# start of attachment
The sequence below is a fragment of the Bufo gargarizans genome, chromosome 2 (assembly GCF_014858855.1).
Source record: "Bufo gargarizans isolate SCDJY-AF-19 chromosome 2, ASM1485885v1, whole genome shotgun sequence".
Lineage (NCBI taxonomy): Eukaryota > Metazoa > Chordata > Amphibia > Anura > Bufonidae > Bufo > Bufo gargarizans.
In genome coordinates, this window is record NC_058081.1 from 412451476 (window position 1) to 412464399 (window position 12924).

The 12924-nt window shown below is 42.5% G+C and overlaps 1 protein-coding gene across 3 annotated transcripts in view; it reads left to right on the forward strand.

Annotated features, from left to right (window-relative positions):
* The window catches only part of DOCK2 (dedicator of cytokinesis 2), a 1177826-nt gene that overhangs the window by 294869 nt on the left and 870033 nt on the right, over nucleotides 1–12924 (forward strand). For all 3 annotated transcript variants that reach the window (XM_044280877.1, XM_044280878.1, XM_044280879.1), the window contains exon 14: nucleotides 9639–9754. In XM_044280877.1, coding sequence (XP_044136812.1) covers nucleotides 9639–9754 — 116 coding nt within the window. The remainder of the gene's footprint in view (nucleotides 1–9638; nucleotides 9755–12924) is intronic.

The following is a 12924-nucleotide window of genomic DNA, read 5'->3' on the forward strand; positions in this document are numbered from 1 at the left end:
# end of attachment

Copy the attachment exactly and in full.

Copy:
The sequence below is a fragment of the Bufo gargarizans genome, chromosome 2 (assembly GCF_014858855.1).
Source record: "Bufo gargarizans isolate SCDJY-AF-19 chromosome 2, ASM1485885v1, whole genome shotgun sequence".
Lineage (NCBI taxonomy): Eukaryota > Metazoa > Chordata > Amphibia > Anura > Bufonidae > Bufo > Bufo gargarizans.
In genome coordinates, this window is record NC_058081.1 from 412451476 (window position 1) to 412464399 (window position 12924).

The 12924-nt window shown below is 42.5% G+C and overlaps 1 protein-coding gene across 3 annotated transcripts in view; it reads left to right on the forward strand.

Annotated features, from left to right (window-relative positions):
* The window catches only part of DOCK2 (dedicator of cytokinesis 2), a 1177826-nt gene that overhangs the window by 294869 nt on the left and 870033 nt on the right, over nucleotides 1–12924 (forward strand). For all 3 annotated transcript variants that reach the window (XM_044280877.1, XM_044280878.1, XM_044280879.1), the window contains exon 14: nucleotides 9639–9754. In XM_044280877.1, coding sequence (XP_044136812.1) covers nucleotides 9639–9754 — 116 coding nt within the window. The remainder of the gene's footprint in view (nucleotides 1–9638; nucleotides 9755–12924) is intronic.

The following is a 12924-nucleotide window of genomic DNA, read 5'->3' on the forward strand; positions in this document are numbered from 1 at the left end: